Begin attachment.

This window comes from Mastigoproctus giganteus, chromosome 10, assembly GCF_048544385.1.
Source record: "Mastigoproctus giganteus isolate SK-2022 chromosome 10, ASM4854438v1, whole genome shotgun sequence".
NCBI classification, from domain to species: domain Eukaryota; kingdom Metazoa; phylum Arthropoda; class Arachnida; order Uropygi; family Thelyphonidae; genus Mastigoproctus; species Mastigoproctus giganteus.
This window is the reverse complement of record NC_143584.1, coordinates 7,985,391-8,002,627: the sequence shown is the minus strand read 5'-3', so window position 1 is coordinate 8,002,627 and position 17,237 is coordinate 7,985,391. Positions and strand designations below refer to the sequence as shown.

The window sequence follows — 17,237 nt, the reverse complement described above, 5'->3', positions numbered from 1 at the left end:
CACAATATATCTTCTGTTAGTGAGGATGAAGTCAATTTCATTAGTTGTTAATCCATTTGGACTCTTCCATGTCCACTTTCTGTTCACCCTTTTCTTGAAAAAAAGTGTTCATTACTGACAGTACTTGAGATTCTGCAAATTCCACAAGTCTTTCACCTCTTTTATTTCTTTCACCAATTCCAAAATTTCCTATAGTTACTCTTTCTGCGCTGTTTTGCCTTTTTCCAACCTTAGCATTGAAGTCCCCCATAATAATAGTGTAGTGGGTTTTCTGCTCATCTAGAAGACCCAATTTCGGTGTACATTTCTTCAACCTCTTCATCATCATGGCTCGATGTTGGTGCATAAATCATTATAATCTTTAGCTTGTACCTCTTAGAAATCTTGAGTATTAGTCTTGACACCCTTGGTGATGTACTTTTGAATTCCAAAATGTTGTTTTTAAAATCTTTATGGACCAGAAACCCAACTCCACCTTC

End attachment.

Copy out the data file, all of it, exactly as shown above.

This window comes from Mastigoproctus giganteus, chromosome 10, assembly GCF_048544385.1.
Source record: "Mastigoproctus giganteus isolate SK-2022 chromosome 10, ASM4854438v1, whole genome shotgun sequence".
NCBI classification, from domain to species: domain Eukaryota; kingdom Metazoa; phylum Arthropoda; class Arachnida; order Uropygi; family Thelyphonidae; genus Mastigoproctus; species Mastigoproctus giganteus.
This window is the reverse complement of record NC_143584.1, coordinates 7,985,391-8,002,627: the sequence shown is the minus strand read 5'-3', so window position 1 is coordinate 8,002,627 and position 17,237 is coordinate 7,985,391. Positions and strand designations below refer to the sequence as shown.

The window sequence follows — 17,237 nt, the reverse complement described above, 5'->3', positions numbered from 1 at the left end:
CACAATATATCTTCTGTTAGTGAGGATGAAGTCAATTTCATTAGTTGTTAATCCATTTGGACTCTTCCATGTCCACTTTCTGTTCACCCTTTTCTTGAAAAAAAGTGTTCATTACTGACAGTACTTGAGATTCTGCAAATTCCACAAGTCTTTCACCTCTTTTATTTCTTTCACCAATTCCAAAATTTCCTATAGTTACTCTTTCTGCGCTGTTTTGCCTTTTTCCAACCTTAGCATTGAAGTCCCCCATAATAATAGTGTAGTGGGTTTTCTGCTCATCTAGAAGACCCAATTTCGGTGTACATTTCTTCAACCTCTTCATCATCATGGCTCGATGTTGGTGCATAAATCATTATAATCTTTAGCTTGTACCTCTTAGAAATCTTGAGTATTAGTCTTGACACCCTTGGTGATGTACTTTTGAATTCCAAAATGTTGTTTTTAAAATCTTTATGGACCAGAAACCCAACTCCACCTTC